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Slothrop's father was an unwitting part of the cosmic doublecross. To provide for the boy's future Harvard education, he took cash from the mad German scientist Laszlo Jamf, who performed Pavlovian experiments on the infant Tyrone. Laszlo invented Imipolex G, a new plastic useful in rocket insulation, and conditioned Tyrone's privates to respond to its presence. Now the grown-up Tyrone helplessly senses the Imipolex G in incoming V-2s, and his military superiors are investigating him. Soon he is on the run from legions of bizarre enemies through the phantasmagoric horrors of Germany.
That's just the Imipolex G tip of the shrieking vehicle that is Pynchon's book. It's pretty much impossible to follow a standard plot; one must have faith that each manic episode is connected with the great plot to blow up the world with the ultimate rocket. There is not one story, but a proliferation of characters (Pirate Prentice, Teddy Bloat, Tantivy Mucker-Maffick, Saure Bummer, and more) and events that tantalize the reader with suggestions of vast patterns only just past our comprehension. You will enjoy Pynchon's cartoon inferno far more if you consult Steven Weisenburger's brief companion to the novel, which sorts out Pynchon's blizzard of references to science, history, high culture, and the lowest of jokes. Rest easy: there really is a simple reason why Kekulé von Stradonitz's dream about a serpent biting its tail (which solved the structure of the benzene molecule) belongs in the same novel as the comic-book-hero Plastic Man.
Pynchon doesn't want you to rest easy with solved mysteries, though. Gravity's Rainbow uses beautiful prose to induce an altered state of consciousness, a buzz. It's a trip, and it will last. --Tim Appelo
I keep this book on my shelf for profiling purposes. When someone tells me how great it is, I casually take it in my hands and beat them senseless with it.Published on Dec 15 2010 by Paul Kersey
GRAVITY'S RAINBOW isn't a book that's read and put on the shelf, it's intended to change the way we view our world by becoming a part of it. Read morePublished on March 24 2005 by Brace Gfeen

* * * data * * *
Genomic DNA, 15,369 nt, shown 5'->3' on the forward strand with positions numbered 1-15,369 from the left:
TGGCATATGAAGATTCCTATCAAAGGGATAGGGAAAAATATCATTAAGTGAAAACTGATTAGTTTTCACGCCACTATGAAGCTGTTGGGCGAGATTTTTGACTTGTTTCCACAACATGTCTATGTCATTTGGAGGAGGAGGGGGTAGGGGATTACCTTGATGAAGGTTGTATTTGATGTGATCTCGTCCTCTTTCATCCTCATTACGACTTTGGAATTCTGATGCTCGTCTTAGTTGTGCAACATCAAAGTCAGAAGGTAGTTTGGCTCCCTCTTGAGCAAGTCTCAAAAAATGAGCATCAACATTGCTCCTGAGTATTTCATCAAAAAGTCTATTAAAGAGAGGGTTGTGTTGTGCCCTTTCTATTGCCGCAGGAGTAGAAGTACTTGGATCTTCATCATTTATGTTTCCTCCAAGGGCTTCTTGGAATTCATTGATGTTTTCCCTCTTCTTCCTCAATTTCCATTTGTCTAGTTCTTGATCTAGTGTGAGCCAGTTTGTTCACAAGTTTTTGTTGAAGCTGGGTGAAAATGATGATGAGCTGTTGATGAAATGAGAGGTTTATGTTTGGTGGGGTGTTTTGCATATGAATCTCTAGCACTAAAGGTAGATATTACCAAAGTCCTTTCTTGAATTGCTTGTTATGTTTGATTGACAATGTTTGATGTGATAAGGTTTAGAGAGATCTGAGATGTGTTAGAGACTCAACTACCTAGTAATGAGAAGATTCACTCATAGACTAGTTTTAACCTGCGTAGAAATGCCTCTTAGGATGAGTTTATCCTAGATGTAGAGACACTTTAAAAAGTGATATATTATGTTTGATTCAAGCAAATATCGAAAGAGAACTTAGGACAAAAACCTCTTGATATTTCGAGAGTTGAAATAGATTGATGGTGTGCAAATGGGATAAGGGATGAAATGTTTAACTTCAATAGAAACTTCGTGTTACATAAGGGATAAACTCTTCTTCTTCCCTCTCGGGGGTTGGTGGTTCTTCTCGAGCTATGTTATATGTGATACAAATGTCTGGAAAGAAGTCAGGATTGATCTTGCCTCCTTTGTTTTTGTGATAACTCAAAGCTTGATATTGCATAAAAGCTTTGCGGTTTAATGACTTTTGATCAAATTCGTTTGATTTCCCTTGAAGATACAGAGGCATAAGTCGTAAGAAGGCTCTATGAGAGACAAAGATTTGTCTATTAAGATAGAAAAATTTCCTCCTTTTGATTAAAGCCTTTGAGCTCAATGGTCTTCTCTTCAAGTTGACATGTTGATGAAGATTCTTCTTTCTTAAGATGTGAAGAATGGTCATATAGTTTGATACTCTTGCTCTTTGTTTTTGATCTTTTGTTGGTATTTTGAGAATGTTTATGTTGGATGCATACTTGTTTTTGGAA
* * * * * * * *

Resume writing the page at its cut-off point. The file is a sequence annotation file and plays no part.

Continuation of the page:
Given the cultural and political climate today, and especially in America, it's no wonder that more people are re-discovering GRAVITY'S RAINBOW. Read morePublished on Jan. 7 2005 by Robert Crandle, Jr.
Before I throw in my two cents, I should admit that, aside from Faulkner, I believe Pynchon to be the most gifted American writer of the 20th Century. Read morePublished on May 21 2004
This book is woefully underappreciated, in large part, I suspect, because of all the terminal 'glitz' surrounding it- in re its opaqueness, its fairly mammoth scope, its... Read morePublished on April 22 2004 by Sean M. Winkel
Maybe it's entertaining if you take huge quantities of lsd, otherwise it's a nightmare. Pynchon forces offensive, sexist, nonsensical free-associations at the reader for hundreds... Read morePublished on April 12 2004 by Phat Phallus
Certain books are written (and read) in order to impress other people with how smart one is. The technique is simple, invented by Joyce and imitated here by Pynchon: adopt an... Read morePublished on March 14 2004
Fantastic prose, a great cast of characters, and a series of events that leave you alternately amazed, pensive, and completely pulled into the book. Read morePublished on Feb. 7 2004 by J. Fairfield
Endlessly fascinating. Look up every word and get a college education for free.Published on Feb. 6 2004 by Bartleby Scrivener